The rise of Steam’s digital distribution store is almost indescribable and way beyond Valve’s most optimistic expectations. Some users have even argued Valve saved PC gaming from the depths of despair and made it a popular platform. However, I’m not entirely convinced by this argument and believe the PC would have a strong foothold in the market with or without Valve’s assistance. On the other hand, Valve have done wonders for the PC gaming market and while Steam is far from perfect, it’s a wonderful invention which keeps your entirely game library in one client. A byproduct of this success, is the amount of cyber criminals targeting user accounts. More specifically, Valve’s introduction of the community market with tradable items makes Steam accounts a valuable proposition.
In a blog post, Valve addressed the security concerns and outlined their plans to tackle stolen community items:
“Account theft has been around since Steam began, but with the introduction of Steam Trading, the problem has increased twenty-fold as the number one complaint from our users. Having your account stolen, and your items traded away, is a terrible experience, and we hated that it was becoming more common for our customers.”
“Once an account was compromised, the items would be quickly cleaned out. They’d then be traded again and again, eventually being sold to an innocent user. Looking at their account activity, it wasn’t too hard to figure out what happened, but undoing it was harder because we don’t want to take things away from innocent users. We decided to err on the side of protecting them: we left the stolen goods, and we created duplicates on the original compromised account to replace them. We were fully aware of the tradeoff here. Duplicating the stolen items devalues all the other equivalent items in the economy. This might be fairly minor for common items, but for rare items this had the potential to significantly increase the number in existence.”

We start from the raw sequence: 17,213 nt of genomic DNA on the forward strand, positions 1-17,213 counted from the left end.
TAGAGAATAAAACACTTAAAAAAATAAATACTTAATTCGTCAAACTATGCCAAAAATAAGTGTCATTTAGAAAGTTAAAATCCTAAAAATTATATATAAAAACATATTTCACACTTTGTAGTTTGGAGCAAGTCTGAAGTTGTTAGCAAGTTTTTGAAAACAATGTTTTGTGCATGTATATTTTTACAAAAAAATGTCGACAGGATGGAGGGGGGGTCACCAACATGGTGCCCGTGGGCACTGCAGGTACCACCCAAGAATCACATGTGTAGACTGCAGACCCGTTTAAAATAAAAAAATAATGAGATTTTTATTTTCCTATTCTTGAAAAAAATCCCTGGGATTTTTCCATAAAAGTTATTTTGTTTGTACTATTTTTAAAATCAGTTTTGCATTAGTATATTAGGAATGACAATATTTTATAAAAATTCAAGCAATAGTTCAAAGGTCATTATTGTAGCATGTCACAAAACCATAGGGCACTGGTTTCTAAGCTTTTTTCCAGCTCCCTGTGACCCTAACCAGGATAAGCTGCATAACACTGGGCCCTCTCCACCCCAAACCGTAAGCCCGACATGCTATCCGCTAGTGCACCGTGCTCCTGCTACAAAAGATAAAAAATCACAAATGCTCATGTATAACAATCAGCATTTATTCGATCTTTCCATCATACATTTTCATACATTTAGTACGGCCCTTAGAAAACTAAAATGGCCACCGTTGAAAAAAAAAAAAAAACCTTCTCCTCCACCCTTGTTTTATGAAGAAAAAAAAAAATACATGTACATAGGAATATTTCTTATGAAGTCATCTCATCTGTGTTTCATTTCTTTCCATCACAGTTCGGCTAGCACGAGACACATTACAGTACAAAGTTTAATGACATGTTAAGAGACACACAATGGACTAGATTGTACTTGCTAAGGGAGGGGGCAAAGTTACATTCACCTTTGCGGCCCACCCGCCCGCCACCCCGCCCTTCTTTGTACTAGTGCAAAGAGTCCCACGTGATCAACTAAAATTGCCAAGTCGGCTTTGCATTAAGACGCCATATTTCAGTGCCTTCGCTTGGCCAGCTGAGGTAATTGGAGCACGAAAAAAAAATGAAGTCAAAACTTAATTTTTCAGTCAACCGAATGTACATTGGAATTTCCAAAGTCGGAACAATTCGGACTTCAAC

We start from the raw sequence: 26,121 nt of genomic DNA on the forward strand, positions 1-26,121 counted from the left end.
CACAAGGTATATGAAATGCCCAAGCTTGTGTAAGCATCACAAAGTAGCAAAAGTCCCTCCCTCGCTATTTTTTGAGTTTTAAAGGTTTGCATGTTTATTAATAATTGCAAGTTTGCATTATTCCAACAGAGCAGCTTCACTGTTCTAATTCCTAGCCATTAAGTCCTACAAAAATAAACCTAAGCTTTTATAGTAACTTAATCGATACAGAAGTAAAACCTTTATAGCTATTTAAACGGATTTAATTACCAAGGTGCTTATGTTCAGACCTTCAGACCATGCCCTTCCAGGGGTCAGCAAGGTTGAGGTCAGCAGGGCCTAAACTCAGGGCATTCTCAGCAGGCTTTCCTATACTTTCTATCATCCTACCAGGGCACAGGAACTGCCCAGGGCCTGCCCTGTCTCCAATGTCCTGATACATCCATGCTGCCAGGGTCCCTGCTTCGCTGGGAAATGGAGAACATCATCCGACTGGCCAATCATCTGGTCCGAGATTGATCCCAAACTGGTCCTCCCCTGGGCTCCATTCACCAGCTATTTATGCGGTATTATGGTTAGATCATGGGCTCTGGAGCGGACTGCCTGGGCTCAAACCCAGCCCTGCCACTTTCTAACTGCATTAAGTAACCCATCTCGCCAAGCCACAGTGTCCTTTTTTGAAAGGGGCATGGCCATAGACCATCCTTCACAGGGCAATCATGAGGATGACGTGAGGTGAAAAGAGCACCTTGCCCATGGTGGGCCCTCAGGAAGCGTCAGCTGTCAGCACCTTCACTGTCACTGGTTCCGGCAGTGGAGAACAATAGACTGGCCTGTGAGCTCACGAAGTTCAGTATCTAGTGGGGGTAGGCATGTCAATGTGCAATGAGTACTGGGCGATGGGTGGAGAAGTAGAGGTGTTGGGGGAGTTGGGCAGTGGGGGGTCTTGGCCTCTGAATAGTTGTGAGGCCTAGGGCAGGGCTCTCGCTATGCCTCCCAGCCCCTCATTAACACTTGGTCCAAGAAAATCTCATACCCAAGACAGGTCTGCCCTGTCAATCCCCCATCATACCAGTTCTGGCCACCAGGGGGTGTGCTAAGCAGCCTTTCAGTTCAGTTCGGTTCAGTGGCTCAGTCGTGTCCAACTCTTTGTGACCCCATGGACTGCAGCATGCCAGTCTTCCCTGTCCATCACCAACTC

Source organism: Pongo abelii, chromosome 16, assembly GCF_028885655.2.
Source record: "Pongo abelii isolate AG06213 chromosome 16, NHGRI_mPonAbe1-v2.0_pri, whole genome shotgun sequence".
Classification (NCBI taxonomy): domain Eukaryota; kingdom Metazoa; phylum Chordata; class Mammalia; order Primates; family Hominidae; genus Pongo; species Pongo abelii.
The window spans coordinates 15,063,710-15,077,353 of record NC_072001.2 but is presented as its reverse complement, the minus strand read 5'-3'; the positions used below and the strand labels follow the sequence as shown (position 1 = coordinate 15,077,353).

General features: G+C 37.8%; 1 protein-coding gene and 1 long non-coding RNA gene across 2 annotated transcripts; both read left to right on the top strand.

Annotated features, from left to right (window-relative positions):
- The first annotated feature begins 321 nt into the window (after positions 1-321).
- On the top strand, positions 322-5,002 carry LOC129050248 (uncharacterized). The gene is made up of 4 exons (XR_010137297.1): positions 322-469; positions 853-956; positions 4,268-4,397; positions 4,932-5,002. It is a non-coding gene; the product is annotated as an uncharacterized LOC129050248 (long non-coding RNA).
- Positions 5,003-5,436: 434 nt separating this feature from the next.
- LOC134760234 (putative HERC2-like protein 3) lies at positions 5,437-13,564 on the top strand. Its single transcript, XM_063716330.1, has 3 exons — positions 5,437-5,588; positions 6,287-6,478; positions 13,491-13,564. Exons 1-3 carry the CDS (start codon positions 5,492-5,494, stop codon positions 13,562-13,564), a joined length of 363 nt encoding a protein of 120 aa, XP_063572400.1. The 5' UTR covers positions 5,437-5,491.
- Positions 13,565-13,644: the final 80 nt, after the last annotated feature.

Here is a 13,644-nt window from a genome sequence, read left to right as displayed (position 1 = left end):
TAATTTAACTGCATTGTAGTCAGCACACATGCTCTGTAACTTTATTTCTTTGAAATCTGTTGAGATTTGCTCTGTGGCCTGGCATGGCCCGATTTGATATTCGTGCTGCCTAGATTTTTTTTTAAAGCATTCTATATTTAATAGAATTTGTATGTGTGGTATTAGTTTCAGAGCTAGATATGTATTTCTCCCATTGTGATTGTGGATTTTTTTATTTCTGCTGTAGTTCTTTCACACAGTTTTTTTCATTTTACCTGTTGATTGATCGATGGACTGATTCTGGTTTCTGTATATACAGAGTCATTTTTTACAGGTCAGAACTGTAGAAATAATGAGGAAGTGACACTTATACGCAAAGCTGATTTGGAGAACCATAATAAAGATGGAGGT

“First, enough money now moves around the system that stealing virtual Steam goods has become a real business for skilled hackers. Second, practically every active Steam account is now involved in the economy, via items or trading cards, with enough value to be worth a hacker’s time. Essentially all Steam accounts are now targets.”
“What used to be a handful of hackers is now a highly effective, organized network, in the business of stealing and selling items. It would be easier for them to go after the users who don’t understand how to stay secure online, but the prevalence of items make it worthwhile to target everyone. We see around 77,000 accounts hijacked and pillaged each month. These are not new or naïve users; these are professional CS:GO players, reddit contributors, item traders, etc.”
This is clearly becoming a massive problem for Valve, and it’s quite difficult to trace the individuals in question. The emergence of two-factor authentication should help matters but this relies on the end-user setting up enhanced security. Perhaps in time, Valve will enforce this measure and make it mandatory. Although, some users might feel this is a little too heavy-handed.